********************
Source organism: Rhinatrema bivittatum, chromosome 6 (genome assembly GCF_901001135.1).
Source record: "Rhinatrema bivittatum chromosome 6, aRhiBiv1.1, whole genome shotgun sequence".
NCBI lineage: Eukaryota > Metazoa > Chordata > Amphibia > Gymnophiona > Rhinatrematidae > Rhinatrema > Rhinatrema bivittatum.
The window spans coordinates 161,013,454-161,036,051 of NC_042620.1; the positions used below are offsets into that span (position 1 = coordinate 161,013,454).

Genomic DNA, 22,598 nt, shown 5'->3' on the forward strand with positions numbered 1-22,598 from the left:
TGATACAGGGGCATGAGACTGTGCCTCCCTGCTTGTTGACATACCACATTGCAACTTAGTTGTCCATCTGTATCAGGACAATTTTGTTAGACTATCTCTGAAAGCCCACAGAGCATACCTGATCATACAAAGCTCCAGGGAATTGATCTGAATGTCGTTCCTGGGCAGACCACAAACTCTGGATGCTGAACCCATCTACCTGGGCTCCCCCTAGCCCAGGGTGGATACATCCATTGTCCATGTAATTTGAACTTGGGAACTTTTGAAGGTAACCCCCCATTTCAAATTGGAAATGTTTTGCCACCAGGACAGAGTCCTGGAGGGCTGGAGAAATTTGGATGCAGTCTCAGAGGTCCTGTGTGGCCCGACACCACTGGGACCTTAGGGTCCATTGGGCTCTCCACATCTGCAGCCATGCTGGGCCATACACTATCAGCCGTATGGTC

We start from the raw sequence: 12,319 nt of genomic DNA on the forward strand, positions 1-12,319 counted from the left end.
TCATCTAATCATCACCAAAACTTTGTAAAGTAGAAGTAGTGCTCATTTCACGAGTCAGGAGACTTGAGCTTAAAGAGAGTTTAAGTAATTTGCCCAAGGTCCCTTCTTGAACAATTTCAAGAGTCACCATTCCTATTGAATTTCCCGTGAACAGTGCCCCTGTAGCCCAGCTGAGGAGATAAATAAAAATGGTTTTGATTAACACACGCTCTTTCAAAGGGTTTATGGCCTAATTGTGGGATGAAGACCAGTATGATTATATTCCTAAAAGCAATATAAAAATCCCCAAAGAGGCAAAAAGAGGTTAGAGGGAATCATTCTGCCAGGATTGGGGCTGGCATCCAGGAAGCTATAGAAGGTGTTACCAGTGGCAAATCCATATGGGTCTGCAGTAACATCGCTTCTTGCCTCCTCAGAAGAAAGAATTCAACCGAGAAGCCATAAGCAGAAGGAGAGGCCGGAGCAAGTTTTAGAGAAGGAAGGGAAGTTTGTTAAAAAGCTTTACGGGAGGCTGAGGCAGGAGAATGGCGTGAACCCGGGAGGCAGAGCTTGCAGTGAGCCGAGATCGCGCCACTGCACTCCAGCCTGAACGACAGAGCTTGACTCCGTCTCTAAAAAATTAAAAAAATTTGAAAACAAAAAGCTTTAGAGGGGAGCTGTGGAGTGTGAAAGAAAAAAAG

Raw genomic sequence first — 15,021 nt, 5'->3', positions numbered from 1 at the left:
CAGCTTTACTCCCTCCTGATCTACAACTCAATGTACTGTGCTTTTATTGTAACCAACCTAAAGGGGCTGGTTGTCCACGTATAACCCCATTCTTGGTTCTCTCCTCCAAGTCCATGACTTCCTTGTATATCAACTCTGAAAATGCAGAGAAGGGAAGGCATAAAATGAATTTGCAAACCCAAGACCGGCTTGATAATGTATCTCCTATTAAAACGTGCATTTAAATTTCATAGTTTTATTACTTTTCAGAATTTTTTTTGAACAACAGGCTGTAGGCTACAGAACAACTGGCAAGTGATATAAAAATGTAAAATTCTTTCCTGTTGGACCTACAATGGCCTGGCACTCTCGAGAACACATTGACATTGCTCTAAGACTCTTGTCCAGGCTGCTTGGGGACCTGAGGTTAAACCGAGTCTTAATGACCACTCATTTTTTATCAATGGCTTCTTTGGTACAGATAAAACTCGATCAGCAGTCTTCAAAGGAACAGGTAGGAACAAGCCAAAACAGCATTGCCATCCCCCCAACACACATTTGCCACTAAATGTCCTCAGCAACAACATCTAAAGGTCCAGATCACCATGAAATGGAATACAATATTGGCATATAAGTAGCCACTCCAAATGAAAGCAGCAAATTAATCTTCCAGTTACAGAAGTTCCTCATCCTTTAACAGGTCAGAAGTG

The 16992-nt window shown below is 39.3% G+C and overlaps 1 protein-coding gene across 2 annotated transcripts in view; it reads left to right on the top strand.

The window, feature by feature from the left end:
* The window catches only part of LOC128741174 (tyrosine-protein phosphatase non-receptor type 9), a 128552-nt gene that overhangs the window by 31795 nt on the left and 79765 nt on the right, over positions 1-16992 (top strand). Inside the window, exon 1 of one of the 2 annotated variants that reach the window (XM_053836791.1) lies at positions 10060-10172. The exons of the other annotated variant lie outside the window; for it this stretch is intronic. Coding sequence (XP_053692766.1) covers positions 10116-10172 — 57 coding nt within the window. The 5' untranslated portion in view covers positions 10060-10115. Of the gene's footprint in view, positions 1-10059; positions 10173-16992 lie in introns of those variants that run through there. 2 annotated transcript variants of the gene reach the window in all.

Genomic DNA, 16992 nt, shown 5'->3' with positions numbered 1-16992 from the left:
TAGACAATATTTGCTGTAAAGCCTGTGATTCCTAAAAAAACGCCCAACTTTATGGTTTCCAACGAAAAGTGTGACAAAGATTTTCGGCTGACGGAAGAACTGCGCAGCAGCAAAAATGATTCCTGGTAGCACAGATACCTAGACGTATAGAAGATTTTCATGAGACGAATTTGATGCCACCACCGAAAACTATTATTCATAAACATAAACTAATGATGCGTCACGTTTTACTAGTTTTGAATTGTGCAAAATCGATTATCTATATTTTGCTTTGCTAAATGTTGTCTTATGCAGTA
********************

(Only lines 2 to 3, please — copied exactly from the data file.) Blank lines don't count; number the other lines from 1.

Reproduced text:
Source record: "Rhinatrema bivittatum chromosome 6, aRhiBiv1.1, whole genome shotgun sequence".
NCBI lineage: Eukaryota > Metazoa > Chordata > Amphibia > Gymnophiona > Rhinatrematidae > Rhinatrema > Rhinatrema bivittatum.